There’s no talking politics on the job. Try not to wear red or blue. No snooping through electronic records to see whether your neighbor is lying about her age. Bring plenty of food for a day that will run from 5 a.m. to as late as 9 p.m.

Most important, assistant registrar Keith Heyward told volunteer poll workers in a recent training class, try to put voters at ease. Months of news reports about photo identification and other changes have left them confused and leery.

“People are coming to the precincts expecting you to give them a hard time,” Heyward said. “We don’t need you to give them a hard time.”

After two conventions, four debates, hundreds of candidate appearances and billions of dollars in advertising, the 2012 election will culminate in this: a brief and fragile connection between voter and poll worker. On Nov. 6, a one-day workforce of nearly 1 million will open the doors to about 130,000 polling places across the country.

The question is: Are they up to it?

Poll workers in this election will be challenged as never before, given new laws tightening voting rules in dozens of states. Redistricting has altered precinct lines, making it easier for voters to walk into the wrong polling place. New machines and evolving rules on how to serve non-English-speaking or disabled voters are also in the mix. Already, reports are popping up across the country of confusion over dates and rules.

Nov. 6 could be a turbulent day, Chesapeake general registrar William “Al” Spradlin warned the training class.

“This is going to be the craziest election y’all have ever been involved in,” he said.

He was referring to the chaotic, angst-filled environment that poll workers might face. Watchdog groups will be on hair-trigger alert for anything that smacks of fraud, intimidation or suppression. Grass-roots organizations such as True the Vote vow to aggressively challenge those who they think are illegally casting ballots. Labor unions and ballot-access advocates will be there to push back and try to make sure that everyone who can vote gets a chance.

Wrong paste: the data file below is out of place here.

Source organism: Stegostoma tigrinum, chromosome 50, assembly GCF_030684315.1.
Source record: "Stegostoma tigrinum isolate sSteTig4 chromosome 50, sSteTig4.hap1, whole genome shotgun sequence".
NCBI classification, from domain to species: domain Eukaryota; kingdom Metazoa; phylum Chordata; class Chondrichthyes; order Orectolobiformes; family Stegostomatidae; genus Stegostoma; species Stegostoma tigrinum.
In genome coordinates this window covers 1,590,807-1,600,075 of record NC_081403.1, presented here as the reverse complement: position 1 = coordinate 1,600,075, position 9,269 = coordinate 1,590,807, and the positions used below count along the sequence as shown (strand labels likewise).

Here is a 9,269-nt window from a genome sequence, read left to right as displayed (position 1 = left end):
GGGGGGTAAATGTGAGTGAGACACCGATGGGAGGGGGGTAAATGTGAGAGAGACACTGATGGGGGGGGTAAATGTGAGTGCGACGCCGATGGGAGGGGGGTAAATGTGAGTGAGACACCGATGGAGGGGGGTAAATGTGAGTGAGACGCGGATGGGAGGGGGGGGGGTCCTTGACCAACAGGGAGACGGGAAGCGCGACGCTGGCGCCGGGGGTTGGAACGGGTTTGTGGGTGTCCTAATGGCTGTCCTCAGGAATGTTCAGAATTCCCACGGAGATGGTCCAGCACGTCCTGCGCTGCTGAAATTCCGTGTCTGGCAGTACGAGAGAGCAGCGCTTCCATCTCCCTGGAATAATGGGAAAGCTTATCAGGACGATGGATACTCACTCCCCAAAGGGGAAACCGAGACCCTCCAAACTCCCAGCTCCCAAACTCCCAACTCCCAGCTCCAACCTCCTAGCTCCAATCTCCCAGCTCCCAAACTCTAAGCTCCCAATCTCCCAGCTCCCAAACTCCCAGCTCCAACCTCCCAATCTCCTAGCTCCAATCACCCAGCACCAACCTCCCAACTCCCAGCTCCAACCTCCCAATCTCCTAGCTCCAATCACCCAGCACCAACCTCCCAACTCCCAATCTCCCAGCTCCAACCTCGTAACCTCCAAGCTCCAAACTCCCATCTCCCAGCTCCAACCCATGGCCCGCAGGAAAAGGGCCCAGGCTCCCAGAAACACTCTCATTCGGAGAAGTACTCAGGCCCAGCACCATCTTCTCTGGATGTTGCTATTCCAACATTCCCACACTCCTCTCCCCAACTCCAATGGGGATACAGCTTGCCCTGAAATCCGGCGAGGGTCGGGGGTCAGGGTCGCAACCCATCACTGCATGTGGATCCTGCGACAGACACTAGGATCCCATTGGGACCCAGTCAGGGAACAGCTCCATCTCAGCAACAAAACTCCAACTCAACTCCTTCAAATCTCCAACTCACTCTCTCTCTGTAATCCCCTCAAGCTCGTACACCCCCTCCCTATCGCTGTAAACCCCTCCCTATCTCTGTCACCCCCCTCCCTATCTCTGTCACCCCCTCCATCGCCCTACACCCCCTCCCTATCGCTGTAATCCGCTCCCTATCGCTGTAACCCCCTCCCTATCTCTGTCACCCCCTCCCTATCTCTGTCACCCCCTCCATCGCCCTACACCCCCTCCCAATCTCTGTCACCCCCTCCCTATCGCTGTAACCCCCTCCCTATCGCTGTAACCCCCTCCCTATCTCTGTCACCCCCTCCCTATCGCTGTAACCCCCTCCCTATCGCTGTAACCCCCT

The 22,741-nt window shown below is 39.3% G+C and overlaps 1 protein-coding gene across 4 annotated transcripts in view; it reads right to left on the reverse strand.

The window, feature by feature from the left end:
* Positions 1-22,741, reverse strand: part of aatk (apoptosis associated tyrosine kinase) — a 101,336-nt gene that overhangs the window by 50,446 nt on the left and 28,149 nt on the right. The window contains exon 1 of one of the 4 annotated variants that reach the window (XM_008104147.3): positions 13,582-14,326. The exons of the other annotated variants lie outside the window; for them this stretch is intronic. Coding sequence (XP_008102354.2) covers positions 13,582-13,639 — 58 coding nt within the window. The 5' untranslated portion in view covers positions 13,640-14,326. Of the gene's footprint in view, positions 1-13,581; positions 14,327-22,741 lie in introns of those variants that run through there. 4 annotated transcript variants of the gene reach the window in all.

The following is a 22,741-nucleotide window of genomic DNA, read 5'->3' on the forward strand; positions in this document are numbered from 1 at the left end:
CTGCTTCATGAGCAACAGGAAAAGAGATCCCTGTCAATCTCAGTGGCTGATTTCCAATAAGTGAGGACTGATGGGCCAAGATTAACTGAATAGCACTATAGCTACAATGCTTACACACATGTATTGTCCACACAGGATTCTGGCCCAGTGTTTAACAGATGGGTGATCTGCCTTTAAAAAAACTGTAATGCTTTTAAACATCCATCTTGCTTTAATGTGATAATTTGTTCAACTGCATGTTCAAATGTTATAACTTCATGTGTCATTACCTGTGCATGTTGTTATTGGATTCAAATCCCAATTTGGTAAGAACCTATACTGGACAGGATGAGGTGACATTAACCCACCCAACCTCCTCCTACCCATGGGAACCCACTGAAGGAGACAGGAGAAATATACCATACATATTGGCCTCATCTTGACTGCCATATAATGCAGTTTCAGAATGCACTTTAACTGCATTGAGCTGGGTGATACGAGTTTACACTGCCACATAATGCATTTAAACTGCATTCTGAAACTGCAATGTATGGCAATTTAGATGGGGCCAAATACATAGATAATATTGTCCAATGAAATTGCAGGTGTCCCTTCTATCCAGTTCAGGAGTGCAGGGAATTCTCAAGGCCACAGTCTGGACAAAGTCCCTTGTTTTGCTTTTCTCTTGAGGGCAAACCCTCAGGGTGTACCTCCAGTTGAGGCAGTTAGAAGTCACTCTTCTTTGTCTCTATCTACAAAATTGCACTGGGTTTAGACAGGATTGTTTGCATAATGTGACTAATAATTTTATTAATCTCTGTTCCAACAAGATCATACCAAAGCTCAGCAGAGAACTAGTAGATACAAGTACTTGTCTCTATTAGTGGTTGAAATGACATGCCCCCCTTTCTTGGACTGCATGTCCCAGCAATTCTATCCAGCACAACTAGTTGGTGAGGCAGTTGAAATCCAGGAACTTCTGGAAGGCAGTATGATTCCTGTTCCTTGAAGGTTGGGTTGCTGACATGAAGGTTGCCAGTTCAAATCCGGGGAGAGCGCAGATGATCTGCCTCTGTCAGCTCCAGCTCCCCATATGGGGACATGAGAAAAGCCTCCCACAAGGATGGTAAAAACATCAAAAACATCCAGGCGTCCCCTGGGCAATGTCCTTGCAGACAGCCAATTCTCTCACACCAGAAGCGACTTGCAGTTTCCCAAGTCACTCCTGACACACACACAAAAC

All of this will hover around poll workers, whose fluency in the law and technical know-how could be the difference between a smooth day and one plagued by long lines, accusations of fraud, recounts or litigation.

“They are kind of the last gatekeepers to the ballot,” said Judith Browne Dianis, co-director of the Advancement Project, a civil rights organization that works on voting issues.

Although as much as 40 percent of the electorate will have cast ballots in early voting, that still leaves millions who will walk into polling places not quite sure whether rules have changed.

Virginia’s voter-ID law is among the more flexible of the new measures across the country, allowing more than two dozen forms of photo and non-photo identification. Anything from a utility bill to a concealed handgun permit with a current address will be enough to cast a ballot. But it ends a practice that had allowed voters without ID to vote after signing an affidavit swearing to their identity. Now, those who lack any identification — even if their names are on precinct rolls — will have to use a provisional ballot. They will have until noon on the Friday after the election to present officials with acceptable ID or their votes will not be counted.

Never tell someone they can’t vote, Heyward counseled. Always offer at least a provisional ballot, even if the chances of it being counted are nil.

“You want to give them the comfort of voting,” he said.

In Chesapeake, training day seemed to draw mostly those with no agenda except an interest in helping out — for $108.75 in pay, plus $25 for taking the class.

Derrek Williams, 54, a retired safety officer for the federal Bureau of Prisons, said he volunteered because “I just wanted to do something bigger than myself.”